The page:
We all do it. It’s just a matter of how much and how often. (Oh, that opening sentence could go in so many directions, couldn’t it?)
I’m talking about committing. The battle between ego, will, self awareness and capability that tends to either define our successes or stress us out to no end (or both). Committing is the process of seeing your bar, pushing your bar farther out, and then deciding to try to put in the work in order to grab hold of it.
As I was out running hills this morning at the crack of dawn in 31 degrees (because it’s what I do) and because I’ve got goals, it occurred to me that I do this all of the time.
Hi. My name is Rachelle, and I’m a goal setter. It’s something of an addiction, for better or for worse.
In running, this means seeing an upcoming race and getting all excited about it, signing up and then realizing that I’ve got to get up early, battle the butterflies in my belly, sweat, work hard and handle the emotions that come with running hard. Oh, and train. A lot. In any weather that mother nature decides to wear on any given day. This pattern happens over and over. There are moments – like this morning when I realized that I was all alone except for the paper guy, outside in finger-numbing temps, trying to run at a 7 minute per mile pace on hills – that I remind myself that this is my choice and I like this. And no matter how many butterflies show up on race day, I’m glad that my brain committed to something that my brawn had to stand up and accomplish. Because if it was just up to my weenie-self brawn, I’d still be snuggled up in bed, not out accomplishing something ultimately important to my sense of self.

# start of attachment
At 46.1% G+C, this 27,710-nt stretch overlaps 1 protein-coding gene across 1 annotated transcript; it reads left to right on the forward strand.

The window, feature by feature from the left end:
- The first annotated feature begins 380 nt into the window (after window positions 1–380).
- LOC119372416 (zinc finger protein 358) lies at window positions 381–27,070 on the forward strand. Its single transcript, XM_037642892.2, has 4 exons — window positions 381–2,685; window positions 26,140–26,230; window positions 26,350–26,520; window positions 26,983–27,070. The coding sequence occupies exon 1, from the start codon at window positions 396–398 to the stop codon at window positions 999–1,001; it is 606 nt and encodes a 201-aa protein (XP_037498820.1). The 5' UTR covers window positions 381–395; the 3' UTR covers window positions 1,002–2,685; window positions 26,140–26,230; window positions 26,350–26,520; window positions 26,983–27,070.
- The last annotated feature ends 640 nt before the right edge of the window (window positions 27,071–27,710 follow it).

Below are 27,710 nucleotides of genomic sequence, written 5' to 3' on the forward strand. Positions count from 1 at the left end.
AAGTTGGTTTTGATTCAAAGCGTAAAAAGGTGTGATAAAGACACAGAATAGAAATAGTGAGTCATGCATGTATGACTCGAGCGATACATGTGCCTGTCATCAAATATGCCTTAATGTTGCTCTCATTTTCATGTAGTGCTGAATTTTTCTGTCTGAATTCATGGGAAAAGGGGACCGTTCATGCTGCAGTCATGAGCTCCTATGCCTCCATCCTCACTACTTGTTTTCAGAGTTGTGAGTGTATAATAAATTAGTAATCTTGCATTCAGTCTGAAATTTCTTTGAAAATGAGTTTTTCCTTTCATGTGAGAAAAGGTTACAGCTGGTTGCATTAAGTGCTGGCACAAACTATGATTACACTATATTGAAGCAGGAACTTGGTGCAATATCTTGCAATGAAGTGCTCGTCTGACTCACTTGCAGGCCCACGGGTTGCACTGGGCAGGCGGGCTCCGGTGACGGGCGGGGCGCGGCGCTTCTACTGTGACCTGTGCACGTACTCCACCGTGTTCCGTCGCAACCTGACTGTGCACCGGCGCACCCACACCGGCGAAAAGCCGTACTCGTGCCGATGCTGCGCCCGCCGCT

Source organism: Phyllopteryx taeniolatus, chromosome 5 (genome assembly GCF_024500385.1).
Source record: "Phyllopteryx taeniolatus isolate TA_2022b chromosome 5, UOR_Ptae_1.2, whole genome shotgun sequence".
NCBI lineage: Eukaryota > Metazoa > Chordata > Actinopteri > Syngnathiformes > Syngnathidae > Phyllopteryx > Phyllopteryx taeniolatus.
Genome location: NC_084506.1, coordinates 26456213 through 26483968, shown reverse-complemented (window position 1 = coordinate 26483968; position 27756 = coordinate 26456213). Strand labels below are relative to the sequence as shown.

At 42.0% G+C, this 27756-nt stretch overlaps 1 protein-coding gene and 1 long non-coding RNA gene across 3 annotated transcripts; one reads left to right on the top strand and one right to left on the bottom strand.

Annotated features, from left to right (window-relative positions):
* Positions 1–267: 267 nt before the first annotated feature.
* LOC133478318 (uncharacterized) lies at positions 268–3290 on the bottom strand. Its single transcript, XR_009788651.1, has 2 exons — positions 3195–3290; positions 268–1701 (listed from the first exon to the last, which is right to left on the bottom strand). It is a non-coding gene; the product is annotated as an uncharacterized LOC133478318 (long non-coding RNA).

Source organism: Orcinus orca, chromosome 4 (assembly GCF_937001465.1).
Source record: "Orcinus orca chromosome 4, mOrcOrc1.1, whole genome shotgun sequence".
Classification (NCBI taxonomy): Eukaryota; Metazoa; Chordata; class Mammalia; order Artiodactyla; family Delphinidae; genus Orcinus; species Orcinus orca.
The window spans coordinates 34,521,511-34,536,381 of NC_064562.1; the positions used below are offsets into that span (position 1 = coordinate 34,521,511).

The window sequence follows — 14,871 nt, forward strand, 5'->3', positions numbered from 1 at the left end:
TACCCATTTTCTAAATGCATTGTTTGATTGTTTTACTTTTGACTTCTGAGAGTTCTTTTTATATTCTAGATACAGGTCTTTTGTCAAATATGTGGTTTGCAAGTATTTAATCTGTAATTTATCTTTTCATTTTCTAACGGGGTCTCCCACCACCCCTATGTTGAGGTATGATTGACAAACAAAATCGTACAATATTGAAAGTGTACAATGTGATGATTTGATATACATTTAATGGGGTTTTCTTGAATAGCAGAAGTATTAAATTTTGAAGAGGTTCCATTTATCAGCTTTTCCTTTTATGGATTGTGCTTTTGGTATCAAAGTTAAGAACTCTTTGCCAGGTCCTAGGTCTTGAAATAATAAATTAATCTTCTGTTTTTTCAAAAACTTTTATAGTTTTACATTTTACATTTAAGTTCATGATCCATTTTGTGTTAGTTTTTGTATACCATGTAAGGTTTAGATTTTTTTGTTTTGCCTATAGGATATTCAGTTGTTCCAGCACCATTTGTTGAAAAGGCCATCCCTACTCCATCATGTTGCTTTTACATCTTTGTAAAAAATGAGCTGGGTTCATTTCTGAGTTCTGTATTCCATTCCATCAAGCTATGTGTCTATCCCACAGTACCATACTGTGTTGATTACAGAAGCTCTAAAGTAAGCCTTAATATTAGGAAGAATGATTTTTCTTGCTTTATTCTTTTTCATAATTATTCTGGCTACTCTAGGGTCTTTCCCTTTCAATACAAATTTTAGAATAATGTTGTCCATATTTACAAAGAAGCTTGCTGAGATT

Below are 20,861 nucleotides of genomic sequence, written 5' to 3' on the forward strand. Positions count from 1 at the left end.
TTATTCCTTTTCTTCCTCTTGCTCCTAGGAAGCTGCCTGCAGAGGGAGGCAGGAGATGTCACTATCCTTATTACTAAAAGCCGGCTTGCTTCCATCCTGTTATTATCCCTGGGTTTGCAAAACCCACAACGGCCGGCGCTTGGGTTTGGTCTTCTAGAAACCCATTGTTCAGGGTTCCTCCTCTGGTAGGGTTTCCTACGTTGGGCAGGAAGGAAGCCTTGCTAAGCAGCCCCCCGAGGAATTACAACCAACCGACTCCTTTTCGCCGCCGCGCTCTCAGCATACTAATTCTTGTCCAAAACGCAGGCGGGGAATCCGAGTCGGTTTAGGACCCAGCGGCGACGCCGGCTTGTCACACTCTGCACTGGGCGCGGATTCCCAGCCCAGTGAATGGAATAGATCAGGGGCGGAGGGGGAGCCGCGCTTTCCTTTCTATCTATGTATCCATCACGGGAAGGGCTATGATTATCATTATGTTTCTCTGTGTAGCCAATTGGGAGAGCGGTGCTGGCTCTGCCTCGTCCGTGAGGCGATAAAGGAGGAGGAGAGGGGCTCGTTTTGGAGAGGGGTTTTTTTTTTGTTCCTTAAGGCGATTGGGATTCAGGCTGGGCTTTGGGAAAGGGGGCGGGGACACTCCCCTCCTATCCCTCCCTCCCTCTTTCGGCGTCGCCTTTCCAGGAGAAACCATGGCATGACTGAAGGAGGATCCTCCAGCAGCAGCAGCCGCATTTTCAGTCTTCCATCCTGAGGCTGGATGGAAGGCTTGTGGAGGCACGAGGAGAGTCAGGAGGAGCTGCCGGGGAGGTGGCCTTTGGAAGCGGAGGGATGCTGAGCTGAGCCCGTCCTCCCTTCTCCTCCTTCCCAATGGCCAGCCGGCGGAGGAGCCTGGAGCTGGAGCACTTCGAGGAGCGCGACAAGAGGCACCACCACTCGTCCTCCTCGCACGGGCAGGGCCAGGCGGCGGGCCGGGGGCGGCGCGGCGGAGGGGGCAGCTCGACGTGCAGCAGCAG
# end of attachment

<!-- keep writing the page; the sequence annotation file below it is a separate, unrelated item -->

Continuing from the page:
While committing in sports is a brains/brawn issue, it certainly doesn’t stop there. As a parent, we do this all the time. I commit to volunteering for my kids, knowing full well that the commitment might get huge. And that’s okay because it’s for my kids. Or my husband and I commit to setting and holding to standards for who our family is, knowing that actually holding to the standards might make us very unpopular.
Professionally, committing is a dangerous process if you don’t have it in you to see it through. You know the golden rule of service – under promise, over deliver. How counter-intuitive to commitment can you get? And yet, if you can make it happen, it can be the seed that grows your success.
It’s all about being intentional about the goals we set and knowing that what we’re committing to will have a real, positive impact.
Weigh in. In what parts of your life are you a goal setter – a committer? What does your brain commit you to that your brawn has to make happen?